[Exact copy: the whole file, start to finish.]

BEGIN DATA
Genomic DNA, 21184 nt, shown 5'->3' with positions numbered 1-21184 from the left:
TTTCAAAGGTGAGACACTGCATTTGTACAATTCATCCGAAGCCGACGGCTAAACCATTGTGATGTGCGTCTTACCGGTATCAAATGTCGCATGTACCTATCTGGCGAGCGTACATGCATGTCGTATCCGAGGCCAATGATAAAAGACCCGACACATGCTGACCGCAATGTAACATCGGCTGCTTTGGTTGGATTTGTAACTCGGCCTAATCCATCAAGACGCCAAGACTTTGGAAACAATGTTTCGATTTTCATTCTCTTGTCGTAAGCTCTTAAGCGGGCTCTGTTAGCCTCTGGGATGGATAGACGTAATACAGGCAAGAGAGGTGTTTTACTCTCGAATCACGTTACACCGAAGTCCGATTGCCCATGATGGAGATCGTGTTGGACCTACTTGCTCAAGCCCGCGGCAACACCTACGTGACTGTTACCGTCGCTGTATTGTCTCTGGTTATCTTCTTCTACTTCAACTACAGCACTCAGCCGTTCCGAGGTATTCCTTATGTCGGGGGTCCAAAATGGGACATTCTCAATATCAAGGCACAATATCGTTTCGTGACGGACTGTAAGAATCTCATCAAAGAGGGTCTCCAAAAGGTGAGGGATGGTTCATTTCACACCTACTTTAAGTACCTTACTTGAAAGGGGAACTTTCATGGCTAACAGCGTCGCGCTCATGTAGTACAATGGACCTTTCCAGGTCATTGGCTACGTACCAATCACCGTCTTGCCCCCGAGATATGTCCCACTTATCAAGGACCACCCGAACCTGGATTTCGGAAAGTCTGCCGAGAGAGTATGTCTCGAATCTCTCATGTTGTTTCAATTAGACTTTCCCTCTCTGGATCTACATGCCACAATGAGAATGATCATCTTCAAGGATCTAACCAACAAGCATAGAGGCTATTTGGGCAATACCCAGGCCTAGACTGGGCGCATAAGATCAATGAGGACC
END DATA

Genomic DNA, 21184 nt, shown 5'->3' with positions numbered 1-21184 from the left:
TTTCAAAGGTGAGACACTGCATTTGTACAATTCATCCGAAGCCGACGGCTAAACCATTGTGATGTGCGTCTTACCGGTATCAAATGTCGCATGTACCTATCTGGCGAGCGTACATGCATGTCGTATCCGAGGCCAATGATAAAAGACCCGACACATGCTGACCGCAATGTAACATCGGCTGCTTTGGTTGGATTTGTAACTCGGCCTAATCCATCAAGACGCCAAGACTTTGGAAACAATGTTTCGATTTTCATTCTCTTGTCGTAAGCTCTTAAGCGGGCTCTGTTAGCCTCTGGGATGGATAGACGTAATACAGGCAAGAGAGGTGTTTTACTCTCGAATCACGTTACACCGAAGTCCGATTGCCCATGATGGAGATCGTGTTGGACCTACTTGCTCAAGCCCGCGGCAACACCTACGTGACTGTTACCGTCGCTGTATTGTCTCTGGTTATCTTCTTCTACTTCAACTACAGCACTCAGCCGTTCCGAGGTATTCCTTATGTCGGGGGTCCAAAATGGGACATTCTCAATATCAAGGCACAATATCGTTTCGTGACGGACTGTAAGAATCTCATCAAAGAGGGTCTCCAAAAGGTGAGGGATGGTTCATTTCACACCTACTTTAAGTACCTTACTTGAAAGGGGAACTTTCATGGCTAACAGCGTCGCGCTCATGTAGTACAATGGACCTTTCCAGGTCATTGGCTACGTACCAATCACCGTCTTGCCCCCGAGATATGTCCCACTTATCAAGGACCACCCGAACCTGGATTTCGGAAAGTCTGCCGAGAGAGTATGTCTCGAATCTCTCATGTTGTTTCAATTAGACTTTCCCTCTCTGGATCTACATGCCACAATGAGAATGATCATCTTCAAGGATCTAACCAACAAGCATAGAGGCTATTTGGGCAATACCCAGGCCTAGACTGGGCGCATAAGATCAATGAGGACC